Chile Storm Leaves 60,000 Homeless
SANTIAGO, Chile (AP) _ A powerful storm drove some 60,000 people from their homes during a midweek rampage across central Chile, flooding low-lying parts of the capital with the heaviest rains in years.
Three days of rain tapered off Wednesday after soaking Santiago and a wide swath of the countryside as heavy snow blocked border crossings with Argentina. The storms, which brought high winds, signaled the approach of winter in the South American hemisphere.
President Ricardo Lagos delayed a flight to Colombia for a regional summit and surveyed inundated farm fields and slum neighborhoods by helicopter, ordering the armed forces to help after declaring an emergency.
``The army has spread out to the affected neighborhoods, and is working at the task of removing the mud,″ Lagos said. While tens of thousands of Chileans remained displaced for a second day, many others began returning home as floodwaters receded.
Health authorities warned Thurdsay of a possible outbreak of influenza and other respiratory diseases, saying a combination of cold weather and flooded homes made the elderly and young particularly vulnerable.
In the capital, the storm cleared the air and afforded unusually sparkling clear vistas of the snowcapped Andes mountains, giving residents a reprieve from the gritty smog that envelopes Santiago much of the year.
At higher elevations in the Andes, heavy snowfall was reported. On Wednesday, key border crossings with neighboring Argentina were closed and some 300 trucks stranded. On the Argentine side, authorities reported up to 6 feet of snow fell in some places, and resort owners rejoiced at the prospect of a surge in skiers.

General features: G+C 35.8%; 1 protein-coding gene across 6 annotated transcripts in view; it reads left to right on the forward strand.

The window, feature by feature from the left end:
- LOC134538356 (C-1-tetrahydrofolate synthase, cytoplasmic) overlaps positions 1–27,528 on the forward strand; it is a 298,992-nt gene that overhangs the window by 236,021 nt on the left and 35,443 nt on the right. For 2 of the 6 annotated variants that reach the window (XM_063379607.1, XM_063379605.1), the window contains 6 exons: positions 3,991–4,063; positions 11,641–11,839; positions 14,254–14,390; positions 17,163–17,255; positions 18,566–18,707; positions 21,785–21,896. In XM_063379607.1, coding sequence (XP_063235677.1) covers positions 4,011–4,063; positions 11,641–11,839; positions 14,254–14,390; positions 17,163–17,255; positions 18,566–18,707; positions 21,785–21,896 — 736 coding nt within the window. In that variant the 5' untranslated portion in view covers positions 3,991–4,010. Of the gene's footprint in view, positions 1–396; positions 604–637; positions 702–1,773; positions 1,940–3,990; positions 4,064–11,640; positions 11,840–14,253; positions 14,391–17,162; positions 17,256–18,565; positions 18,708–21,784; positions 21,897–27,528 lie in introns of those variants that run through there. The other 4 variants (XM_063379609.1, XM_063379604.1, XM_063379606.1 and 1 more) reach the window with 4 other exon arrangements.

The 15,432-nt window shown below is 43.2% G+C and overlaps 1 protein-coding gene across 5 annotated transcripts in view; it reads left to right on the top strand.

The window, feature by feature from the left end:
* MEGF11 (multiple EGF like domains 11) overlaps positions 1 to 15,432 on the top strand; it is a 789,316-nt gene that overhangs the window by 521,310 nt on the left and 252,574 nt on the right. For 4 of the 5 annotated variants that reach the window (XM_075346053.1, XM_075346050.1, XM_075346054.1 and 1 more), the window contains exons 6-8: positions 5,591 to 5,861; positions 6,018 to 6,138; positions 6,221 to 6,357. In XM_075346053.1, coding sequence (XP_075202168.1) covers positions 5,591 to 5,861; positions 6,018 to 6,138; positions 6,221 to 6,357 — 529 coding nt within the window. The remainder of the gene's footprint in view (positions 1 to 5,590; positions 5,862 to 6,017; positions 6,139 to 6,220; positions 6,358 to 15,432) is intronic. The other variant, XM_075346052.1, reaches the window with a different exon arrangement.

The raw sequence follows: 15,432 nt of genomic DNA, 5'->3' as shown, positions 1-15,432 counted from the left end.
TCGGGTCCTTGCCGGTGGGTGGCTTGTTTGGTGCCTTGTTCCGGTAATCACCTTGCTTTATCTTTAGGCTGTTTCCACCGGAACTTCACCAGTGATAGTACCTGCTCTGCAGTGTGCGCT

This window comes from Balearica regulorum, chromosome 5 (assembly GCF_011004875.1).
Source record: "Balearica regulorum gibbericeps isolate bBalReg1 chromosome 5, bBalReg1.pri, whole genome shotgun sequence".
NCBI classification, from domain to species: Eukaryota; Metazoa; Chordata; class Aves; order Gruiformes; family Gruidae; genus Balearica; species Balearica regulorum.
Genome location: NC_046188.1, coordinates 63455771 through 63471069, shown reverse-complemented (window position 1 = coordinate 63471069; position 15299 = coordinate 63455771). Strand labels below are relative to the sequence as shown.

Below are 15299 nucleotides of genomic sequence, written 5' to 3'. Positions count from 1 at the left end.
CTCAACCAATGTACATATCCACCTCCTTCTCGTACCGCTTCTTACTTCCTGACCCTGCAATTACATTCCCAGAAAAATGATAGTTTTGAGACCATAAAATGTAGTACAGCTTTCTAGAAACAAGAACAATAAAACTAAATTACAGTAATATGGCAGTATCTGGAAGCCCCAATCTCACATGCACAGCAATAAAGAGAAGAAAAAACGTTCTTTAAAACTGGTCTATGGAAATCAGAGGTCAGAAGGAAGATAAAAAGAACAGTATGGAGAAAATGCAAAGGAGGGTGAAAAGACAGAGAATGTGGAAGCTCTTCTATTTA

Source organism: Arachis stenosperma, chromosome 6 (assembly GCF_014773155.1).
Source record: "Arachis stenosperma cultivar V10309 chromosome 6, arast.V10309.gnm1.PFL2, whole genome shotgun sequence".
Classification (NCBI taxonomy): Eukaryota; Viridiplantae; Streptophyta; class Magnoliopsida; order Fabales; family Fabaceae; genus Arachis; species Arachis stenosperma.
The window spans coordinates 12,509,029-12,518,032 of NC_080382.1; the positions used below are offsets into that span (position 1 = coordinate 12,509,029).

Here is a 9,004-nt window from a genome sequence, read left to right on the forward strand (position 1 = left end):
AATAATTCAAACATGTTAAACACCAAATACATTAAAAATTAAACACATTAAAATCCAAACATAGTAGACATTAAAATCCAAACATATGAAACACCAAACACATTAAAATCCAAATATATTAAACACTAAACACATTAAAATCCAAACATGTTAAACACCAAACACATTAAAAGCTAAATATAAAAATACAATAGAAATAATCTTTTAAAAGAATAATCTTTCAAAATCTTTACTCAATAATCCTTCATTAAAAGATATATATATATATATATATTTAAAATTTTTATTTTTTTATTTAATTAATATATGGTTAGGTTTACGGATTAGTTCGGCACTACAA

Interior Minister Jose Miguel Insulza said the storms, affecting a large portion of central and southern Chile, were among the worst in 20 years and had left some 39,400 homeless in the interior _ the rest in or near the capital.
Hundreds of army conscripts, backed by teams using heavy equipment, were dispatched Thursday to the hardest-hit neighborhoods. The soldiers joined civilians in bucket brigades that cleared water from homes and used shovels to remove mud and debris from neighborhoods and clogged storm drains.
Army trucks were enlisted to move entire homeless families and calls went out for donations of roofing materials, bedding, clothing, canned foods and disinfectants to clean schools inundated by backed up sewage. Many merchants spent the day clearing away water and debris outside their shops.
Some of the homeless were placed in a new community of small homes that was built as government housing, and thrown open to the public ahead of schedule.
Maria Iturra was among the storm victims who pleaded for government assistance. ``Our mayor must help us, it is his obligation,″ said Iturra, who said her modest home was already in bad shape from past rains.
Elsewhere in the capital, most schools suspended classes for a second day Thursday and university students heeded a government call to take part in an aid campaign for the victims. The government opened a bank account for donations.
Santiago and the neighboring Pacific port of Valparaiso were declared disaster zones, which will free $2 million in government aid. Valparaiso was hit by flooding, while landslides were reported outside that city.
On Wednesday, some 75 percent of the streets in the capital were flooded at the storm’s height. The Mapocho River, which crosses through the capital, overflowed its banks, flooding fields outside the city. Many routes into the capital were closed because of the water.